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Aerospace Nuclear Science & Technology
Organized to promote the advancement of knowledge in the use of nuclear science and technologies in the aerospace application. Specialized nuclear-based technologies and applications are needed to advance the state-of-the-art in aerospace design, engineering and operations to explore planetary bodies in our solar system and beyond, plus enhance the safety of air travel, especially high speed air travel. Areas of interest will include but are not limited to the creation of nuclear-based power and propulsion systems, multifunctional materials to protect humans and electronic components from atmospheric, space, and nuclear power system radiation, human factor strategies for the safety and reliable operation of nuclear power and propulsion plants by non-specialized personnel and more.
Materials in Nuclear Energy Systems (MiNES 2023)
December 10–14, 2023
New Orleans, LA|New Orleans Marriott
The Standards Committee is responsible for the development and maintenance of voluntary consensus standards that address the design, analysis, and operation of components, systems, and facilities related to the application of nuclear science and technology. Find out What’s New, check out the Standards Store, or Get Involved today!
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Nuclear Science and Engineering
Fusion Science and Technology
Eisenhower’s “Atoms for Peace” at 70
Seventy years ago to the day, President Dwight D. Eisenhower gave his historic address to the United Nations General Assembly in New York City. (See December 2023 Nuclear News's “Leaders” column to read the reflections of Kathryn Huff, the Department of Energy’s assistant secretary for nuclear energy, on the speech’s anniversary.)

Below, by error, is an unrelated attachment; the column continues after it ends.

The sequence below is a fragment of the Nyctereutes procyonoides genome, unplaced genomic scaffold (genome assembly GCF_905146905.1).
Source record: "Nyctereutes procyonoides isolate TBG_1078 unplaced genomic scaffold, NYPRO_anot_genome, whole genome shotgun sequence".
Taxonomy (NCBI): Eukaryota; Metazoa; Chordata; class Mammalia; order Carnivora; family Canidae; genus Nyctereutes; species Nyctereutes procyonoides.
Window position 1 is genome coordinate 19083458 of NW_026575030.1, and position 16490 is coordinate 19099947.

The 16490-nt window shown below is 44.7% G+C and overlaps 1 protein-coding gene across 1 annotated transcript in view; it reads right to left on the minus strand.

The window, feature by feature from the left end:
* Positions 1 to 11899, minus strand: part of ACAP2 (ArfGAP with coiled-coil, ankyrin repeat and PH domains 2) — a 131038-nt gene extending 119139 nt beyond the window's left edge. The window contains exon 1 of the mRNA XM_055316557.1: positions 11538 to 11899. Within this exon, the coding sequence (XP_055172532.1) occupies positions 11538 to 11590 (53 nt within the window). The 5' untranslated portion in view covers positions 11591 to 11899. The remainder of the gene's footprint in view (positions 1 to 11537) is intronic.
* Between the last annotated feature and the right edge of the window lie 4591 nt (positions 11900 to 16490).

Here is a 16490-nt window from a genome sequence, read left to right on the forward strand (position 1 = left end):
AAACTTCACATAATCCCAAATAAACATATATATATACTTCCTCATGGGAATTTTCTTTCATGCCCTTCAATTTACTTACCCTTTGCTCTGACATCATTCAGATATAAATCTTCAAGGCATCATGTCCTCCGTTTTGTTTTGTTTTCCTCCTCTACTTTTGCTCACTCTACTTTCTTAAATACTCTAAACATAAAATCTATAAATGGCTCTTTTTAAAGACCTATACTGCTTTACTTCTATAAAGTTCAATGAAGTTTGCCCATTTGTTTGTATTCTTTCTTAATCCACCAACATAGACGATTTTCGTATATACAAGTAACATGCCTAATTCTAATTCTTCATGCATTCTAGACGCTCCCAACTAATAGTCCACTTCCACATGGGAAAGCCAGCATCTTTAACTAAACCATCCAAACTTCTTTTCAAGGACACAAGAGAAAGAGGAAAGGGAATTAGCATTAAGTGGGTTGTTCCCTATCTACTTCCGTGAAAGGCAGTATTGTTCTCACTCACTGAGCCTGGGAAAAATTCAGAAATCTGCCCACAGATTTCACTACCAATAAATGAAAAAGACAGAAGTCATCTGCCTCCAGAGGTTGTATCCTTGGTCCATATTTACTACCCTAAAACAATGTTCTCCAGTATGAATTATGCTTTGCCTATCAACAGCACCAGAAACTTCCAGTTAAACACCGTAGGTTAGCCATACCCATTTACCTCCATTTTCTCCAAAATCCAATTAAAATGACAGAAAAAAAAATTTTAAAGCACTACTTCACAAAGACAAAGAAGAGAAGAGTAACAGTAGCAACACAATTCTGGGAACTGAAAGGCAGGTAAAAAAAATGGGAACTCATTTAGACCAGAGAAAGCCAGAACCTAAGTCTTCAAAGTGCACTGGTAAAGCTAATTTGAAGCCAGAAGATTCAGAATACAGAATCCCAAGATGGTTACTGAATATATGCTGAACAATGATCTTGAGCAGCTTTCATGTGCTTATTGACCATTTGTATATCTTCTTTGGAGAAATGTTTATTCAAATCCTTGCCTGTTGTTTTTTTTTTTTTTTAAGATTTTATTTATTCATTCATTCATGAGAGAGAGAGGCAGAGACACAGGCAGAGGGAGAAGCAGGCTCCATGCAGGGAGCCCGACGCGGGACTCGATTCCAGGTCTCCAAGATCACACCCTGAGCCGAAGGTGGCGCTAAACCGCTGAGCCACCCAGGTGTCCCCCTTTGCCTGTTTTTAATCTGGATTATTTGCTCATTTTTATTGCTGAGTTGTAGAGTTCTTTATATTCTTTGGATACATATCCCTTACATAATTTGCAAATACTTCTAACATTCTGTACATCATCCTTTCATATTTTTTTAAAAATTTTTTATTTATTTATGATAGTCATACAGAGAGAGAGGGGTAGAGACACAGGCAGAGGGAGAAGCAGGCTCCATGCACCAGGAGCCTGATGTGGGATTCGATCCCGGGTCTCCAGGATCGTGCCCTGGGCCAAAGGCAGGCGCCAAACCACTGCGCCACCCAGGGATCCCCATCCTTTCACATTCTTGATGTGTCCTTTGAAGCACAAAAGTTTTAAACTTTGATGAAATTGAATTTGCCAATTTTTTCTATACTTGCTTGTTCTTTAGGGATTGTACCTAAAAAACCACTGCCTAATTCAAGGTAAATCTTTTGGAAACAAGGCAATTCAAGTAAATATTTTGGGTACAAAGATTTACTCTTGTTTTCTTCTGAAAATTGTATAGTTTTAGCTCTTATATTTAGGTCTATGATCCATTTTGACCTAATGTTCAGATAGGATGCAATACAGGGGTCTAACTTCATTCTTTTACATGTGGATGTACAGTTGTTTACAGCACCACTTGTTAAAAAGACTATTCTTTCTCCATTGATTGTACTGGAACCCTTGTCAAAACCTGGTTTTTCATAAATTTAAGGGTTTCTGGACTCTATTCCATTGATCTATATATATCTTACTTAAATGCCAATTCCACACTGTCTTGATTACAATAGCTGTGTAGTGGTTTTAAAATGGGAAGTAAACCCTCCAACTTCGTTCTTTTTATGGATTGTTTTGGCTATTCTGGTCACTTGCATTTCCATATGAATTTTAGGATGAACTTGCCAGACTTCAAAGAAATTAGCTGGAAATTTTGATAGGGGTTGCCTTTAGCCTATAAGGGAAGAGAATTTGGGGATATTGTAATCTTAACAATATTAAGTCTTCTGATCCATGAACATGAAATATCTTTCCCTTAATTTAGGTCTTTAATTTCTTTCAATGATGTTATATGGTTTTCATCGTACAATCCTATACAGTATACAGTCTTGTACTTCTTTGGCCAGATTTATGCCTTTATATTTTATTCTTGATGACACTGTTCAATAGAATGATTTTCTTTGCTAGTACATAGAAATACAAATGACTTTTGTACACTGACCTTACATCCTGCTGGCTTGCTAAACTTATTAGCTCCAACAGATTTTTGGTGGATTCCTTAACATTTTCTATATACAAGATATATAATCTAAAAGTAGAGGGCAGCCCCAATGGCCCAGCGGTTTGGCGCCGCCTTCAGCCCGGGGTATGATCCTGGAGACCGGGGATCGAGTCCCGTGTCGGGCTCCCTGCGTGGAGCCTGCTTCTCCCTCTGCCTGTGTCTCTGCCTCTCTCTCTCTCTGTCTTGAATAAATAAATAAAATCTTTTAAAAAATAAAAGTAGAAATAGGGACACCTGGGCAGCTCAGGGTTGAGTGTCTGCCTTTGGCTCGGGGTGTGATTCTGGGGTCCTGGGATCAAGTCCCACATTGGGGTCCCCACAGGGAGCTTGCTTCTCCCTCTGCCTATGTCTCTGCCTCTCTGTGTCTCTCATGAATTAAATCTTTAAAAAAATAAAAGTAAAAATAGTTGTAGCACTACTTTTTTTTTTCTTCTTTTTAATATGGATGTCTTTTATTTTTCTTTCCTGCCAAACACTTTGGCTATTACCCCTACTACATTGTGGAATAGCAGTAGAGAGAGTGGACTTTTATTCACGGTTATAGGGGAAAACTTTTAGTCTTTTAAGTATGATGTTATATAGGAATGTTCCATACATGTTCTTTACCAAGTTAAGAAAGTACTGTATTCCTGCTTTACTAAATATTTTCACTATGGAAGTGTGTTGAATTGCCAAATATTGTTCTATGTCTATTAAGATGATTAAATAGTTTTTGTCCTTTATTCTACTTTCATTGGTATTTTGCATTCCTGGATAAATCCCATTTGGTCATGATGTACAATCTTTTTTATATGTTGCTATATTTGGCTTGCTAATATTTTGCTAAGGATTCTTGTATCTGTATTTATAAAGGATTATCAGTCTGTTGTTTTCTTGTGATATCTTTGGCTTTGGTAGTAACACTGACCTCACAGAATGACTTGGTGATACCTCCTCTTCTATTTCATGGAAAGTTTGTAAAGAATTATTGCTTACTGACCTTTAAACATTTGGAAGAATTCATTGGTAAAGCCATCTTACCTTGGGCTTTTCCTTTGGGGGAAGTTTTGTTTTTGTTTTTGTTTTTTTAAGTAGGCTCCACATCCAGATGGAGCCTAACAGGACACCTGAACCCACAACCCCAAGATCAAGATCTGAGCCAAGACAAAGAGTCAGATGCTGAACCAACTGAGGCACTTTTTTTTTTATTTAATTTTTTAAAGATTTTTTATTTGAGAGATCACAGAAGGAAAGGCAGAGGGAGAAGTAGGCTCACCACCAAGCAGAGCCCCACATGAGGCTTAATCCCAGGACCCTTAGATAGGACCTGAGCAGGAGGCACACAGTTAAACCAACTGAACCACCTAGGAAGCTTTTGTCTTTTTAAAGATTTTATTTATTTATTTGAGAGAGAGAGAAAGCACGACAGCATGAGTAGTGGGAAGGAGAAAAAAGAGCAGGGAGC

O. Stein, Y. Liu, J. Streit, J. H. Campbell, Y. F. Lu, Y. Aglitskiy, N. Petta
Fusion Science and Technology | Volume 73 | Number 2 | March 2018 | Pages 153-165
Technical Paper | doi.org/10.1080/15361055.2017.1406237
Articles are hosted by Taylor and Francis Online.
Low-density foam targets were fabricated by direct laser writing using two-photon polymerization (2PP). The targets were used in high-energy-density shock-propagation experiments carried out on the NIKE laser system at the Naval Research Laboratory (NRL). The basic target comprised a rectilinear foam rod with a log-pile-like microstructure with overall dimensions of 2000 × 250 × 315 μm3 and a nominal density of ~100 mg/cm3. The foam block is topped with a 15-μm-thick, full-density ablation layer that is integrated into the 2PP printing process. The main challenge in fabricating the foam targets comes in maintaining dimensional and structural stability during 2PP postprocessing particularly during development, drying, and release from the substrate. Twelve 2PP foam rods were characterized and then built into targets. The characterization data show shrinkage of ~5% to 15% in overall dimensions attributed mainly to shrinkage of the acrylic resin (IP-Dip). Continuing development shows that use of the more stable IP-S commercial resin leads to significantly improved foam structure stability, reduced shrinkage, and a lower number of inherently weak stitching boundaries. The 12 targets provided to NRL have been shot; an example of the type of data obtained is presented.